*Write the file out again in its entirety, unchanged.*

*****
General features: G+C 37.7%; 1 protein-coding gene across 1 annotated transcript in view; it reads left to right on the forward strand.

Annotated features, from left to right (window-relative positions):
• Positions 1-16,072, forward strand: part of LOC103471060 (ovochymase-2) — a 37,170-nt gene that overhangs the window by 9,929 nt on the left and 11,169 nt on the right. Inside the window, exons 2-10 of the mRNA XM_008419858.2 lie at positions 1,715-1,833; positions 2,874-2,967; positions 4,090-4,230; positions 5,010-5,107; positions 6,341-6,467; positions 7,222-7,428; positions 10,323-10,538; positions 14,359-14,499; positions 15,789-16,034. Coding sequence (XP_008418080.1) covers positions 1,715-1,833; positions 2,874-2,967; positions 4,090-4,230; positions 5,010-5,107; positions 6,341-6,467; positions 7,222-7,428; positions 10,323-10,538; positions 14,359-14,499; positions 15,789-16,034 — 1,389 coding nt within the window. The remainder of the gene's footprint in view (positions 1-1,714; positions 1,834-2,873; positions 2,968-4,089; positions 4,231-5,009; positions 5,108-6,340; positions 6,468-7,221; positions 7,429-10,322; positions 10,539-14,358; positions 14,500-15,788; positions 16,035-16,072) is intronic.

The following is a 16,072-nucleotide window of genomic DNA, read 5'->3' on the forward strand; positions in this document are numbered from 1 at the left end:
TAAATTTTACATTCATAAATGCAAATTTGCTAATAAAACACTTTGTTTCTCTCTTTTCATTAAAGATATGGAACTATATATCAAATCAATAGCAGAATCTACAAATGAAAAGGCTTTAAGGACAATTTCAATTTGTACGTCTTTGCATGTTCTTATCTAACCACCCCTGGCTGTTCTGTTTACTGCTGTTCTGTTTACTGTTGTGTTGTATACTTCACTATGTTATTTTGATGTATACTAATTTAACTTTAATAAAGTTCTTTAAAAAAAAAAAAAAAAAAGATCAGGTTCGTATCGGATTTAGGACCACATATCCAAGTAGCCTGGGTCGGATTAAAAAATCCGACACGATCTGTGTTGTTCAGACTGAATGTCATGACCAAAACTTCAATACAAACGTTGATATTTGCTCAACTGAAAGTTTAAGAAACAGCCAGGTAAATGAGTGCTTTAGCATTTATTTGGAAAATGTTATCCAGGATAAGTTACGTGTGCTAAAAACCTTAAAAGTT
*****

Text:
General features: G+C 37.7%; 1 protein-coding gene across 1 annotated transcript in view; it reads left to right on the forward strand.

Annotated features, from left to right (window-relative positions):
• Positions 1-16,072, forward strand: part of LOC103471060 (ovochymase-2) — a 37,170-nt gene that overhangs the window by 9,929 nt on the left and 11,169 nt on the right. Inside the window, exons 2-10 of the mRNA XM_008419858.2 lie at positions 1,715-1,833; positions 2,874-2,967; positions 4,090-4,230; positions 5,010-5,107; positions 6,341-6,467; positions 7,222-7,428; positions 10,323-10,538; positions 14,359-14,499; positions 15,789-16,034. Coding sequence (XP_008418080.1) covers positions 1,715-1,833; positions 2,874-2,967; positions 4,090-4,230; positions 5,010-5,107; positions 6,341-6,467; positions 7,222-7,428; positions 10,323-10,538; positions 14,359-14,499; positions 15,789-16,034 — 1,389 coding nt within the window. The remainder of the gene's footprint in view (positions 1-1,714; positions 1,834-2,873; positions 2,968-4,089; positions 4,231-5,009; positions 5,108-6,340; positions 6,468-7,221; positions 7,429-10,322; positions 10,539-14,358; positions 14,500-15,788; positions 16,035-16,072) is intronic.

The following is a 16,072-nucleotide window of genomic DNA, read 5'->3' on the forward strand; positions in this document are numbered from 1 at the left end:
TAAATTTTACATTCATAAATGCAAATTTGCTAATAAAACACTTTGTTTCTCTCTTTTCATTAAAGATATGGAACTATATATCAAATCAATAGCAGAATCTACAAATGAAAAGGCTTTAAGGACAATTTCAATTTGTACGTCTTTGCATGTTCTTATCTAACCACCCCTGGCTGTTCTGTTTACTGCTGTTCTGTTTACTGTTGTGTTGTATACTTCACTATGTTATTTTGATGTATACTAATTTAACTTTAATAAAGTTCTTTAAAAAAAAAAAAAAAAAAGATCAGGTTCGTATCGGATTTAGGACCACATATCCAAGTAGCCTGGGTCGGATTAAAAAATCCGACACGATCTGTGTTGTTCAGACTGAATGTCATGACCAAAACTTCAATACAAACGTTGATATTTGCTCAACTGAAAGTTTAAGAAACAGCCAGGTAAATGAGTGCTTTAGCATTTATTTGGAAAATGTTATCCAGGATAAGTTACGTGTGCTAAAAACCTTAAAAGTT